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Lawmaker Files Bill Creating Threshold For 'Driving Under The Influence' Of Marijuana

Florida House

A state lawmaker is hoping to add a standard threshold to what is considered “over the limit” in cases where a person is operating a vehicle and is high on marijuana.

Under current law, you can get a DUI if your Blood Alcohol Content is over or at .08 BAC. But,  Rep. Dave Kerner (D-Lake Worth) says there is no standard for marijuana, or THC impairment.

“So what this bill seeks to do is in cases of serious bodily injury or death, if there is suspected impairment by marijuana, it would set a presumption of impairment at 5 nanograms of active THC, which must be done through blood draw,” said Kerner.

His bill, called the “Naomi Pomerance Victim Safety Act,” is named after a 16-year-old girl who was killed in a scooter crash. Kerner says the person who was driving and caused the wreck was high on marijuana.

“Now, he’s being prosecuted for DUI manslaughter, but because there’s no impairment presumption with marijuana, it’s very difficult to prove he was impaired by marijuana,” added Kerner. “So, the prosecution of the driver is very complex and very difficult.”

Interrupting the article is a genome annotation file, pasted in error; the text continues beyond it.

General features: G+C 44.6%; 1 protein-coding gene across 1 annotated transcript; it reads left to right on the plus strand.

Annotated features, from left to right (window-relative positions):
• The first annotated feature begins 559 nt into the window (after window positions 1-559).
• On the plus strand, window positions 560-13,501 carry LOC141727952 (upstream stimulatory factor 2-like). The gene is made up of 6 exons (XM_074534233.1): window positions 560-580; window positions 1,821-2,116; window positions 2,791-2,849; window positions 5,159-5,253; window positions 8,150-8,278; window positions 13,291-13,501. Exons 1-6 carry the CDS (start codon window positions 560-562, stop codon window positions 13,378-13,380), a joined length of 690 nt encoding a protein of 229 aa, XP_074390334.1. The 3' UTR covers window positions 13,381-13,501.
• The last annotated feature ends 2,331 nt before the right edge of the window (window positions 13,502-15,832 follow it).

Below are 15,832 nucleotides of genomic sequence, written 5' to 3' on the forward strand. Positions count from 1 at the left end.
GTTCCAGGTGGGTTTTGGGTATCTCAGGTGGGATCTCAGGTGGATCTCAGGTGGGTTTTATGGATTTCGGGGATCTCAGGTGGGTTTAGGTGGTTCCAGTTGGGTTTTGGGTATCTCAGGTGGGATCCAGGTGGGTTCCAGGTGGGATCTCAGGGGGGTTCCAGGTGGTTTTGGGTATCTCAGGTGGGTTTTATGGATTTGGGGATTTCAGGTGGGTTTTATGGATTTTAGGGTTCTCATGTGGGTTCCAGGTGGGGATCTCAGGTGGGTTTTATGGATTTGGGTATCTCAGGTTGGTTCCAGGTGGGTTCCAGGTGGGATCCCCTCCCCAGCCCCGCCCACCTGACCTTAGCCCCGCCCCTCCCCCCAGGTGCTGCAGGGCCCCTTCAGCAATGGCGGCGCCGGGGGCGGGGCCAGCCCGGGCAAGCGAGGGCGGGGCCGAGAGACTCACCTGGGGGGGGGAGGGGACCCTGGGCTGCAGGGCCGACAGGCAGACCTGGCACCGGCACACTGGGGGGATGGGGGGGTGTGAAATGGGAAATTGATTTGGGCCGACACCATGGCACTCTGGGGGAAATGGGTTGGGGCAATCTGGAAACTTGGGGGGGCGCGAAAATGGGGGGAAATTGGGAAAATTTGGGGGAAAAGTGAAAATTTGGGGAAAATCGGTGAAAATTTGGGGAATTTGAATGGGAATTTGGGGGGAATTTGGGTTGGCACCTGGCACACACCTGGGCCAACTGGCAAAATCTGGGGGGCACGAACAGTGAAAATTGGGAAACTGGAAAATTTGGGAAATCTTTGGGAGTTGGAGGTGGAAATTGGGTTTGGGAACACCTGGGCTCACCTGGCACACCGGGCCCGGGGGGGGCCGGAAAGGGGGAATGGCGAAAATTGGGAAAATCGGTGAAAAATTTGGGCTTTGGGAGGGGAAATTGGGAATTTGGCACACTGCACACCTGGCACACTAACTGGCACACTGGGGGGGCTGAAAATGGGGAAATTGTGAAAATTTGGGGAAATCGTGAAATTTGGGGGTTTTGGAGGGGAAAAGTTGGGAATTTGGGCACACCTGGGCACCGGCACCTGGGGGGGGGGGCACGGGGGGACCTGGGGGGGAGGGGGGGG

Kerner, a medical marijuana supporter, says there needs to be a balance between supporting the drug for medical purposes and responsible criminal laws when that substance is used inappropriately and someone’s life is taken.

Kerner’s bill also incorporates Boating Under the Influence.

For more news updates, follow Sascha Cordner on Twitter: @SaschaCordner.

Sascha Cordner has more than ten years of public radio experience. It includes working at NPR member station WUFT-FM in Gainesville for several years. She's worked in both radio and TV, serving in various capacities as a reporter, producer and anchor. She's also a graduate of the University of Florida with a bachelor's degree in telecommunications. She is the recipient of 15 awards from the Associated Press, Society of Professional Journalists (SPJ), and Edward R. Murrow. Her award-winning stories include her coverage on the infamous “Dozier School for Boys” and a feature titled "Male Breast Cancer: Lost in the Sea of Pink." Currently, Sascha serves as the host and producer of local and state news content for the afternoon news program "All Things Considered" at WFSU. Sascha primarily covers criminal justice and social services issues. When she's not reporting, Sascha likes catching up on her favorite TV shows, singing and reading. Follow Sascha Cordner on Twitter:@SaschaCordner.